An unusual encounter in Oman

Friday 29/05/2015
Musabbah and Nasra in front of their “sleeping cave”.

Wadi al Hijri - He was more than 80 years old when I first met him in the caves of the small hamlet of Dmeitha in the heart of Wadi al Hijri, in Oman’s Dakhiliya region. Musabbah had spent all his life in this barely accessible canyon, indifferent to the comforts that modernisation and development offered.
Musabbah boasted that he had lived in 35 different locations in the canyon, moving from one place to another in search of grazing fields for his goats. But two years ago medical concerns forced him and his wife Nasra, to leave their seclud­ed haven and resettle in Tanuf, the closest town to his “paradise”.
My first contact with this unique couple was during an exploration trip of Wadi al Hijri six years ago. Along with family and friends, I was surveying the terrain in preparation to make the full crossing of the rug­ged canyon. We had been hiking for two hours in the wadi’s bed, climb­ing rocks, crossing water ponds and ascending rocky slopes, when sud­denly a herd of goats appeared out of nowhere just in front of us. A few metres away, we discovered the most unexpected hamlet nestled in the greyish rocks. There were chick­ens, goats and dogs but no human beings.
We were bewildered to find signs of a living soul in such a remote and desolate place!
Leaving the company behind, I advanced in the wadi, when, all of a sudden, I heard a voice from the cliff. “As salamu aleykom” (“Peace be on you”),” the voice greeted. It was just unreal! I saw this skinny old man through the zoom lens of my camera. He was walking easily on the edge of the dangerous cliff, overlooking the wadi bed.
“Don’t go further in the wadi, it is full of dangers! Join me for coffee and some dates at our house,” he shouted, as he waved his hands.
I realised that my unexpected host was the master of the place that we had just discovered. I thanked him and promised to visit after completing the exploration of the wadi. Musabbah and Nasra had lived in their isolated area in the middle of the rugged canyons for as long as they remember, refusing to leave even when many others de­serted it.
“We were around ten families liv­ing in Dmeitha until 30 years ago. With Nasra, we decided to remain in our house when the rest of our rela­tives preferred to move to the city,” Musabbah said. “We have every­thing we need here. We have water running in the wadi the whole year round and enough grass to feed our animals.”
The goats and chickens constitut­ed Musabbah’s wealth and unique source of living. Once a month, the couple travelled to Nizwa, the capital of the governorate, to sell chickens, eggs and dairy products from goat milk, and buy provisions of rice, dates, fruits and vegetables.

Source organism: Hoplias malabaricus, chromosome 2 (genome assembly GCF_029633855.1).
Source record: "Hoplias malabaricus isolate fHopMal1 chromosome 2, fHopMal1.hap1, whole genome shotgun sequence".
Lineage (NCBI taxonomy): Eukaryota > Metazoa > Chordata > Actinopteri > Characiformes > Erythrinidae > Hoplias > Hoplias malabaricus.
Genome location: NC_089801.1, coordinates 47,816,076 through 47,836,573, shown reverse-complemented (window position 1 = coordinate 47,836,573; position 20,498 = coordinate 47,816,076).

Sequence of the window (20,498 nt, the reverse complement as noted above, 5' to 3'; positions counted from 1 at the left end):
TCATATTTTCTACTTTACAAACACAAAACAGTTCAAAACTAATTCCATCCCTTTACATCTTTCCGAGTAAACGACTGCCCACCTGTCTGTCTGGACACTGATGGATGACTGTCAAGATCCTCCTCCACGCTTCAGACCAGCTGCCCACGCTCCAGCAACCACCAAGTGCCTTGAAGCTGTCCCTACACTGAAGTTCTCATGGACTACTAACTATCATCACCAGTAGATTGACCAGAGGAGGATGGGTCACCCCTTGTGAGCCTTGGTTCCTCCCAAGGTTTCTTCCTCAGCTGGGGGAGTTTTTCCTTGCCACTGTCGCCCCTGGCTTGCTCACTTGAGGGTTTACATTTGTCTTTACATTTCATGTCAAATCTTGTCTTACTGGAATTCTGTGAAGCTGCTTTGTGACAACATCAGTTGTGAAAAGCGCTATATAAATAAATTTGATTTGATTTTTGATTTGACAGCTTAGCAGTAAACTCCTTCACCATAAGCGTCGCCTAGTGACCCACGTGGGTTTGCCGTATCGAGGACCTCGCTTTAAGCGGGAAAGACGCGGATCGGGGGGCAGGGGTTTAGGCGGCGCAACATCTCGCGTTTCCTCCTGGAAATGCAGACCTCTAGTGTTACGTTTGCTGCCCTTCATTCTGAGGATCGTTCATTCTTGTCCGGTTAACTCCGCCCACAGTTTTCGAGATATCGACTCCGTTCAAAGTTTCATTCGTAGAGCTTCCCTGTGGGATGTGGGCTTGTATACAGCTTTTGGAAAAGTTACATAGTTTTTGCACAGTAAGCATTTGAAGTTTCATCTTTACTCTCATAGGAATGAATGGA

In addition, the army supplied the hermit couple with food for more than 15 years. “Every two to three weeks, they used to come by heli­copter and drop food provisions,” Musabbah said.
The couple sold their goats and moved to Tanuf two years ago. Old age and health problems made it impossible for them to stay in Dmei­tha.
“I go back there regularly, even alone, just to spend one night or two in our house in Dmeitha… I re­ally miss that life,” a nostalgic Nasra said during a May 2nd visit with The Arab Weekly.
Musabbah, as well, cannot stay away for long. His age did not pre­vent him from going for regular walks in the wadi “to check on his bees”.
Musabbah has adopted the wadi’s bees. He can tell exactly where bee­hives could be found. “Whenever you see a yellow spot on the rock, it is wax dropped by a bee, it also indicates that there is a honeycomb somewhere in the vicinity,” he ex­plained.
In his new home in Tanuf, Musab­bah receives his guests in the gar­den, even in May when the temper­ature is above 40 degrees Celsius.
“I can’t sit inside the house with these machines blowing cold air in my face,” he said, pointing at the air cooling units. “I’d rather stay in the open air,” he added, not minding the feeling of sitting in a furnace.
Musabbah and Nasra are a unique couple whose attachment to the tra­ditional Omani culture and ways of living, made them popular figures in their Dakhiliya region.
“Of course I know Musabbah and Nasra… Who doesn’t,” exclaimed a shopkeeper in Nizwa, with a big smile on his face. “They are the most unusual couple on Earth!”

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